In order to limit the number of exotic thrips species introduced to the U.S. we must be able to quickly and accurately identify alien thrips species of potential economic importance. New tools are needed to identify those thrips that arrive on plant material from other countries. Keys developed for this purpose will assist USDA-APHIS, California Department of Food and Agriculture (CDFA), state inspectors and extension specialists. We must improve our methods of detecting new pests that threaten the national security of U.S. agriculture and our native ecosystems. Early detection and monitoring tools are essential for detecting pest thrips and the diseases they vector before they become symptomatic, spread, and become established.
* Sueo Nakahara is one of the foremost thrips taxonomists in the U.S. He worked at the Systematics Entomology Lab at USDA, Beltsville MD and retired in 1998. David Nickle an Isoptera and Orthoptera systematist has graciously filled in for Sueo Nakahara in the area of Thysanoptera identification at the Systematics Entomology Lab at USDA, Beltsville MD.
County First Found
Bolacothrips striatopennatus (Schmutz)
Dendrothripoides innoxius (Karny)
Organothrips indicus Bhatti
Scirtothrips dorsalis Hood
Danothrips trifasciatus Sakimura
Neohydatothrips portoricensis (Morgan)
Baileyothrips limbatus (Hood)
Cheatanaphothrips leeuweni (Karny)
Psydothrips luteolus Nakahara & Tsuda
Retithrips syriacus (Mayer)
Elixothrips brevisetis (Bagnall)
Asprothrips seminigricornis (Girault)
Stomatothrips angustipennis Hood
Dolichothrips indicus (Hood)
|Center for Functional Genomics||Phone: (518) 591-7200|
|University at Albany||Office Fax: (518) 591-7201|
|One Discovery Drive||Lab Fax: (518) 591-7211|
|Rensselaer, NY 12144||E-mail: email@example.com|
Table 3. Thysanoptera contacts (questions regarding visual and/or molecular identification).
University of California Riverside
USDA, Syst.- Entomology Laboratory
USDA, APHIS, PPQ
USDA, APHIS, PPQ
University of Halle
University of Delhi, India
University of Florida
The Lucid software has two functions i.e., a builder function and a player function. The builder function allows the author(s) of the key to design the key and enter both character states and taxa and then score each taxon for character state. This data is compiled in the builder function into a skeleton format with only taxa, characters, states, and scores inserted. Within the builder function we will access the ‘Taxon Properties’ menu and enter in the Auto-Montage images, ITS-RFLP gel images as well as the biology, damage to plant material, established locations, and diseases vectored for each species. Lucid compiles a comprehensive key formatted for a compact disk. The results render a comprehensive Thysanoptera key on CD ROM.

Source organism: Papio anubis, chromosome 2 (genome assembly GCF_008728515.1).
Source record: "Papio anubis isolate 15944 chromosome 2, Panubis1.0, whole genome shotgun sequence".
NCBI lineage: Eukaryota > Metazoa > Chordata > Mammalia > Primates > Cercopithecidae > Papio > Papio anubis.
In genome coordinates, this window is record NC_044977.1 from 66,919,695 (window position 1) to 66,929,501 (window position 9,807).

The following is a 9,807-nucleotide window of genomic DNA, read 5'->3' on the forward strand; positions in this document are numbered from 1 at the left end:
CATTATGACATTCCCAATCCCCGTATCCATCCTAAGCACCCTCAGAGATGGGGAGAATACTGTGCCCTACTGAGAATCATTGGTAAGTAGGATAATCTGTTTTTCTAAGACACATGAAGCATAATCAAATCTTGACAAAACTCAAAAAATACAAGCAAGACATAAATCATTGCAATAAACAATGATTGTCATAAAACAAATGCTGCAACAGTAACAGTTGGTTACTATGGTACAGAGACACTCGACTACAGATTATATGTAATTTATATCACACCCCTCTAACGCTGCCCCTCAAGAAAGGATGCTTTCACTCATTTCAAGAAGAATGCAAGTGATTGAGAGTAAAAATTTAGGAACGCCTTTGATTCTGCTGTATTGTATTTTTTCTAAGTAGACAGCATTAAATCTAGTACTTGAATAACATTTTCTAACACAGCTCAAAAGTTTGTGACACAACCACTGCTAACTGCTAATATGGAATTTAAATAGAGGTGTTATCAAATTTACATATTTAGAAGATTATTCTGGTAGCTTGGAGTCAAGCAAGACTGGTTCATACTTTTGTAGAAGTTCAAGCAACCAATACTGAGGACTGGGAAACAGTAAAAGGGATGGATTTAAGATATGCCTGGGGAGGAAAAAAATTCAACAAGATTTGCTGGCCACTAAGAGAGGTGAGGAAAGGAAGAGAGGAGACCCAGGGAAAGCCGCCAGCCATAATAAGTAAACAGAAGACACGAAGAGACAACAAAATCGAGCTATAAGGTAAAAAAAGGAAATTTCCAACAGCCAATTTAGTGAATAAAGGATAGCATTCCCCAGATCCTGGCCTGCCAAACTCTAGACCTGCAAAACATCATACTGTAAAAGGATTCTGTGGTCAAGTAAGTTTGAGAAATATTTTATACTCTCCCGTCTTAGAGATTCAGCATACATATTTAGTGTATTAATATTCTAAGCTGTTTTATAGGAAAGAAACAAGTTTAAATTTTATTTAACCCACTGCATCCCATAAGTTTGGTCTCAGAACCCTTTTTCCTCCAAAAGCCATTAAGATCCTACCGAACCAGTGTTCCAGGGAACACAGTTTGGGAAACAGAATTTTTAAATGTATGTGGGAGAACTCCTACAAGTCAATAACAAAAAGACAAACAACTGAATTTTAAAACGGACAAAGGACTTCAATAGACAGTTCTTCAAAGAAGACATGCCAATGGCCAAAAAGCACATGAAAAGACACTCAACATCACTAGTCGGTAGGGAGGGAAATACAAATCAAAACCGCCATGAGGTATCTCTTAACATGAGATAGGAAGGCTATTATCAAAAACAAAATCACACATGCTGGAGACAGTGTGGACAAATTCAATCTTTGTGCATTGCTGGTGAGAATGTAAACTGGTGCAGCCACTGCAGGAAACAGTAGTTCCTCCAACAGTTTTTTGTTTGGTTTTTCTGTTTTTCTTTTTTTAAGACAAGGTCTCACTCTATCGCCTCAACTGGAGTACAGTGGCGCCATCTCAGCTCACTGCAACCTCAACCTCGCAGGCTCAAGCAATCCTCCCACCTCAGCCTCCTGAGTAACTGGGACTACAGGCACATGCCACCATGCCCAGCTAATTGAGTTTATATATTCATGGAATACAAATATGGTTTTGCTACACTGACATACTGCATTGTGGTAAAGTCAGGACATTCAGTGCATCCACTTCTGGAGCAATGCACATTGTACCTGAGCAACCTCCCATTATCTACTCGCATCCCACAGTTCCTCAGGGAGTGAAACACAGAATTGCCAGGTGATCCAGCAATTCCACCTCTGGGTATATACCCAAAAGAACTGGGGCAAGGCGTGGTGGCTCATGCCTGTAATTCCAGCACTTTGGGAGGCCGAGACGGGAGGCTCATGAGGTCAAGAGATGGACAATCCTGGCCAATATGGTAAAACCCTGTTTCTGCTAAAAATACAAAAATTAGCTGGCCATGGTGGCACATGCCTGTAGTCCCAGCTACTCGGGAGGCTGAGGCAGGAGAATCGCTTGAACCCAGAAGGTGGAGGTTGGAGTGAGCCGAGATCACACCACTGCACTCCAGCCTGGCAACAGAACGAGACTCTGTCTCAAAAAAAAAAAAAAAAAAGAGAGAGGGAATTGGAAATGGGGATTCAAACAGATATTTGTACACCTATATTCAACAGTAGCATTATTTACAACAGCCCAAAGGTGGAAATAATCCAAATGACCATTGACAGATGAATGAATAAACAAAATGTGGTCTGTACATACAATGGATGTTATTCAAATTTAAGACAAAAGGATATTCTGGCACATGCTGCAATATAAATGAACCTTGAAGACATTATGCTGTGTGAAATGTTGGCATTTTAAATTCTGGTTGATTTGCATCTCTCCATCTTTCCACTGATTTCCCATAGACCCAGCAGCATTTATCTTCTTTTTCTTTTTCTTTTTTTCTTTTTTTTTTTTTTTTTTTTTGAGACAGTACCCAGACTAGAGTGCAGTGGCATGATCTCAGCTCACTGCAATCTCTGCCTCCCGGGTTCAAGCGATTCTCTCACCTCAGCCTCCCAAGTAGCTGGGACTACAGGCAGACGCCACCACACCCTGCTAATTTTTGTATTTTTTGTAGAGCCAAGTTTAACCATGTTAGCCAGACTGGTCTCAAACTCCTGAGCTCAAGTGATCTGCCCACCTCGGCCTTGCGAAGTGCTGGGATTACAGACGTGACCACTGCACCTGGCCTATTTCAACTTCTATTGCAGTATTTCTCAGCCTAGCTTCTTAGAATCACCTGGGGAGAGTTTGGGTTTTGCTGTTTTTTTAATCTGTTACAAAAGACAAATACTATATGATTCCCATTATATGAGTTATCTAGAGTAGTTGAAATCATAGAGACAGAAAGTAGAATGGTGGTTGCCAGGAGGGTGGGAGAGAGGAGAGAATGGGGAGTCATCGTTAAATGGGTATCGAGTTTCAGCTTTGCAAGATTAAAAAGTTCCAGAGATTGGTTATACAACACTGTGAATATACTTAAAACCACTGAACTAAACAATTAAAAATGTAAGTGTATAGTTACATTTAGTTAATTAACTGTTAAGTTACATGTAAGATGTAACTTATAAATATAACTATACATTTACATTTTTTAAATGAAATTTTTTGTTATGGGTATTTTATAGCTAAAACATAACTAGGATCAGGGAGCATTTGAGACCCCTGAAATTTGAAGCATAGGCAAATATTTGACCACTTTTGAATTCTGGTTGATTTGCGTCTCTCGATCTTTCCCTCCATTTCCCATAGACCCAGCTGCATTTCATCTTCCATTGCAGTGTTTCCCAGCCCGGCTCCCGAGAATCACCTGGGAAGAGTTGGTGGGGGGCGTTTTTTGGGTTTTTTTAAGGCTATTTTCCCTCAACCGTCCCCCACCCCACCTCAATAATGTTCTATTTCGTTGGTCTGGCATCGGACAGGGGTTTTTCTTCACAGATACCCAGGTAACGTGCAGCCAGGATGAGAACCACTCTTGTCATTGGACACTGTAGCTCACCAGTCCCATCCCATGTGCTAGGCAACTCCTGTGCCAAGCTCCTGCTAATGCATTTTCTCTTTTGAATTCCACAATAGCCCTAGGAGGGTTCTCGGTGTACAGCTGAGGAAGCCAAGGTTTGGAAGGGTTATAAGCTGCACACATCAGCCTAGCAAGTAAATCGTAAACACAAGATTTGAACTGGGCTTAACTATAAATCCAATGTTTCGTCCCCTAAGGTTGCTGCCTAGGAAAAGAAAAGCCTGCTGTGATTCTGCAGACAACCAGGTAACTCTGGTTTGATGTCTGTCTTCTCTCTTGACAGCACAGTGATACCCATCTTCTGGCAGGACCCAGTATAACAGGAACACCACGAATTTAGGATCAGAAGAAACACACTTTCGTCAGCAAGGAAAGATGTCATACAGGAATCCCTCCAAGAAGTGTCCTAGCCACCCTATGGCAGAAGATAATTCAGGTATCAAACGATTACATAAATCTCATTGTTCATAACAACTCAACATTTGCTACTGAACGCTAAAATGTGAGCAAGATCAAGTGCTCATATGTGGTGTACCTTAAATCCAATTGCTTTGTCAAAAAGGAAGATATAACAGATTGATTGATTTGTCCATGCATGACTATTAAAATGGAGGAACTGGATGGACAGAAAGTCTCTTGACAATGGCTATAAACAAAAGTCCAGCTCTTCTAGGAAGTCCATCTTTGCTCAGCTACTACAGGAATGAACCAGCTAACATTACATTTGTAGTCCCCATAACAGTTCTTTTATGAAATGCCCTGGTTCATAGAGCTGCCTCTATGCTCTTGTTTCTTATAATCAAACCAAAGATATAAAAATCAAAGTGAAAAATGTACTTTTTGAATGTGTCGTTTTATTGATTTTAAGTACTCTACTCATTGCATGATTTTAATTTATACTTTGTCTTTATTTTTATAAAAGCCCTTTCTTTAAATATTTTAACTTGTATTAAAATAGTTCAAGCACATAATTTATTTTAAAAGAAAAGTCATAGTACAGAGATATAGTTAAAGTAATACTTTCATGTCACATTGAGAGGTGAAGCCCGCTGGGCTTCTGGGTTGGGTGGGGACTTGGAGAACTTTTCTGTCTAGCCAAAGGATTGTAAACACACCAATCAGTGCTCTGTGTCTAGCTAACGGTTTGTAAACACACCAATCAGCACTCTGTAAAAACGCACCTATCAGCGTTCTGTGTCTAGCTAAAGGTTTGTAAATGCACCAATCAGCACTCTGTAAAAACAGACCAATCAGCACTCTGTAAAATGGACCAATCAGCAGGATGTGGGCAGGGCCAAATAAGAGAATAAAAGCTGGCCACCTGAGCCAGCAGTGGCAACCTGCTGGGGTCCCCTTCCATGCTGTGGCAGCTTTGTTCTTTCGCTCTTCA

The Lucid player function allows an inspection agent to navigate through the key using character state couplets that segregate and delimit taxa with each character state choice. In the player function the user can select the ‘Best button’ which will prompt the character state that is most determinate of all the characters in the list. The player function allows the user to choose the method of navigation they would prefer or to initiate special program behavior, like "prune redundants" or "Auto Best". If the user select the "Best" button the key will prompt the character state that is most determinate of all characters in the list.
The importance of this work is to provide as many tools possible for thrips identification to all possible practitioners. Agriculture inspection agencies will also use the Lucid key as a tool to compare exotic thrips populations with North American populations first by using morphological features and second by using ITS-RFLP analyses.
The CD ROM was produced and disseminated through the University of Halle-Wittenberg, Germany, and the University of California. Copies have been distributed to the USDA-APHIS-PPQ, CDFA, and local inspection agencies, extension personnel who attended our training workshop on October 15-17, 2007 at UC Davis, Davis, California.
The key includes the protocols for the ITS-RFLP analyses that are needed to identify eggs and larvae. We developed a network of technical experts to help answers technical questions, ensuring that the inspection agents can inquire about the technical function of the key. In addition, we provided a resource page listing Thysanoptera experts, and molecular labs that will help the users in problem solving i.e., a list of contact names, emails, addresses and phone numbers (Tables 2 and 3).
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Complete Tospovirus Resource Page - Kansas State University & University of California
Pests and Diseases Image Library
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Thrips of California